Admit it: we have selective hearing.
It is not different from filtering what we see on Facebook or who we follow on Instagram and Twitter. We select a few we would only want to get updates from–what they did last weekend, their unsolicited drama, and their whereabouts.
This problem, perhaps, comes from our impatience or our attitude towards the person, the discourse, or just everything; oftentimes, we don’t like to listen at all. We just want to get things done without really letting ourselves know why the other person wants you to listen.
We tend to forget that we have two ears and one mouth. We don’t realize that we need to listen more and talk less; understand more, and judge less.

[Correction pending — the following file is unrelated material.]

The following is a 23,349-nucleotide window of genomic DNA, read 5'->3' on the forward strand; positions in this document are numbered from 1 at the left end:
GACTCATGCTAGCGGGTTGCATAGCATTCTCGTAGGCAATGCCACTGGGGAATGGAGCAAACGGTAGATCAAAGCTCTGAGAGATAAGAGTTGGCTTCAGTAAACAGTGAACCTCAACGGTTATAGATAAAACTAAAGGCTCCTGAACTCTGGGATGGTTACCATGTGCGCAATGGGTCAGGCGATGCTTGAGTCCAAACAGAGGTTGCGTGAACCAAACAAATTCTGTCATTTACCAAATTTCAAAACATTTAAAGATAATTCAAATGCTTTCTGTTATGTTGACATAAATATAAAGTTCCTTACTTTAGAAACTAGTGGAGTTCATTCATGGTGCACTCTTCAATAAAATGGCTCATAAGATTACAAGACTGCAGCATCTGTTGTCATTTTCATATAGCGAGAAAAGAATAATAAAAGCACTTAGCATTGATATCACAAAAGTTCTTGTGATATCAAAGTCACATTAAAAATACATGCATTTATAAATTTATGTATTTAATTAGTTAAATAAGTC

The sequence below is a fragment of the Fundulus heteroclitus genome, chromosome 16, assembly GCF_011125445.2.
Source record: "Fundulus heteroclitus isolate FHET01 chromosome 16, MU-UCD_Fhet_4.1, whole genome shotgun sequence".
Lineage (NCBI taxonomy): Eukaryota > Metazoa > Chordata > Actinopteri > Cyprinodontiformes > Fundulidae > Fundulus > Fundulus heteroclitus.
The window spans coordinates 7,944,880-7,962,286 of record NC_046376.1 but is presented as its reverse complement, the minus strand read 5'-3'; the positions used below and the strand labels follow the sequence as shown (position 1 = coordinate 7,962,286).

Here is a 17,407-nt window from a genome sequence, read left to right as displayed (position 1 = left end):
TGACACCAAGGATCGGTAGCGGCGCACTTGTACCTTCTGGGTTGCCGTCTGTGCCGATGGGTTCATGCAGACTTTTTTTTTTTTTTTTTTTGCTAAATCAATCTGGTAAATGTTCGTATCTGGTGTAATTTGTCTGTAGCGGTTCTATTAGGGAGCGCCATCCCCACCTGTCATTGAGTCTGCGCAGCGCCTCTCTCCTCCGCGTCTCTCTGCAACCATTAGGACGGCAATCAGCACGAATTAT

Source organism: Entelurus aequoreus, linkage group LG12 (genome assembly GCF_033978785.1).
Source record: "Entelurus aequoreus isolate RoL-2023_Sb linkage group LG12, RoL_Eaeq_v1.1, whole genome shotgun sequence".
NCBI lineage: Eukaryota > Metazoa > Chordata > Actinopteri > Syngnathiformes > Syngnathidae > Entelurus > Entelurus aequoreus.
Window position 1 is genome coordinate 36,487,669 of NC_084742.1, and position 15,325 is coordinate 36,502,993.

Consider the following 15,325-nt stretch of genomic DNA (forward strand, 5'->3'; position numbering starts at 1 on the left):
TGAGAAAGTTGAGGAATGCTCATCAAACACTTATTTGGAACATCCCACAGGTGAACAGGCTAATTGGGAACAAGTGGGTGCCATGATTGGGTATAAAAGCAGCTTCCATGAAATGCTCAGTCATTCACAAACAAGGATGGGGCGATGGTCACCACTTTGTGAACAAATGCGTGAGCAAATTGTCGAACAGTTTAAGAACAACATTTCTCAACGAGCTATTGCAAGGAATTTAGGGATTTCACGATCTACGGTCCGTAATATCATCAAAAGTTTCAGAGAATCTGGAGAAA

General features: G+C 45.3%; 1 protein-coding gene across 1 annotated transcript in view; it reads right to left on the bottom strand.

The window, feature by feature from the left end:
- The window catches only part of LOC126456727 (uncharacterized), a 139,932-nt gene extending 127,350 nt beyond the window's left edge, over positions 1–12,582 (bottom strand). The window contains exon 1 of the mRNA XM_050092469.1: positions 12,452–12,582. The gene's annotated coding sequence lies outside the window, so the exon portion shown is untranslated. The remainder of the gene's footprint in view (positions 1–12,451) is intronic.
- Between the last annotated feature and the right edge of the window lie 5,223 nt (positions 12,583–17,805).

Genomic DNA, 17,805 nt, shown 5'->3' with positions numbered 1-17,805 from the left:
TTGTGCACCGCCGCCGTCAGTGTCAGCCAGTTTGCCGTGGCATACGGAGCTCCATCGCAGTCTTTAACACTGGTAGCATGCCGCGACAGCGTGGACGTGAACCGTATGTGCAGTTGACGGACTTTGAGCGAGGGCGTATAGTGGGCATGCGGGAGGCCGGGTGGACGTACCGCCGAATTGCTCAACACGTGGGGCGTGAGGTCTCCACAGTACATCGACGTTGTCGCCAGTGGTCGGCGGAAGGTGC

We forget the importance of listening, as we think it doesn’t matter or is not as important as writing, speaking, or reading. We believe that listening is a tedious process, but it is through listening that we open ourselves to the world. It is not through talking that we get other people’s trust or compassion, but it is through who we share our lives with and who we listen to that matter.
It is through listening that we get to know the other person: why he is who he is, what motivates him, what makes him cringe, his woes, and his inspiration. It is through listening that the world becomes our confidante, as we get to be close to the sound that we oftentimes take for granted.
So, listen with the intent to understand, not with the intent to reply.
The more we understand the different sides of the story, the more we extend what we know and the better we become students of life.